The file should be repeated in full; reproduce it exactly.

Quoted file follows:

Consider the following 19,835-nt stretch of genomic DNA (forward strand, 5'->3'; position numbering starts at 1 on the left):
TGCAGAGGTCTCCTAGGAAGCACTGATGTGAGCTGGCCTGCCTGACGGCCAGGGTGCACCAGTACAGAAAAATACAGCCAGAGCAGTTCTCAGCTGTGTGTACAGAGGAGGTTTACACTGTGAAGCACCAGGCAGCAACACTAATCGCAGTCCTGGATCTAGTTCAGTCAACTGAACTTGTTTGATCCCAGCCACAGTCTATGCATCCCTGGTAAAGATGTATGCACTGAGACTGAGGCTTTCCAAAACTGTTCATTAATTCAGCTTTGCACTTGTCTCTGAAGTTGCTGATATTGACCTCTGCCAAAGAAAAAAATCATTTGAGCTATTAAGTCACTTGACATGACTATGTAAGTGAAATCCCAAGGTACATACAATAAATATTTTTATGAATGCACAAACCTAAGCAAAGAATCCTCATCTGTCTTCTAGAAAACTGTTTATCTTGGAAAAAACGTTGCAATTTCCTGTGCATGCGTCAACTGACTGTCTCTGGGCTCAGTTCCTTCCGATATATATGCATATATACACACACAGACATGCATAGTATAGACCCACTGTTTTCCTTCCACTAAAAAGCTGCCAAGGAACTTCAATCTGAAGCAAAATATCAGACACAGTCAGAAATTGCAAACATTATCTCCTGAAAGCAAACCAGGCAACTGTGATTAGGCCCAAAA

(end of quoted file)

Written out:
Consider the following 19,835-nt stretch of genomic DNA (forward strand, 5'->3'; position numbering starts at 1 on the left):
TGCAGAGGTCTCCTAGGAAGCACTGATGTGAGCTGGCCTGCCTGACGGCCAGGGTGCACCAGTACAGAAAAATACAGCCAGAGCAGTTCTCAGCTGTGTGTACAGAGGAGGTTTACACTGTGAAGCACCAGGCAGCAACACTAATCGCAGTCCTGGATCTAGTTCAGTCAACTGAACTTGTTTGATCCCAGCCACAGTCTATGCATCCCTGGTAAAGATGTATGCACTGAGACTGAGGCTTTCCAAAACTGTTCATTAATTCAGCTTTGCACTTGTCTCTGAAGTTGCTGATATTGACCTCTGCCAAAGAAAAAAATCATTTGAGCTATTAAGTCACTTGACATGACTATGTAAGTGAAATCCCAAGGTACATACAATAAATATTTTTATGAATGCACAAACCTAAGCAAAGAATCCTCATCTGTCTTCTAGAAAACTGTTTATCTTGGAAAAAACGTTGCAATTTCCTGTGCATGCGTCAACTGACTGTCTCTGGGCTCAGTTCCTTCCGATATATATGCATATATACACACACAGACATGCATAGTATAGACCCACTGTTTTCCTTCCACTAAAAAGCTGCCAAGGAACTTCAATCTGAAGCAAAATATCAGACACAGTCAGAAATTGCAAACATTATCTCCTGAAAGCAAACCAGGCAACTGTGATTAGGCCCAAAA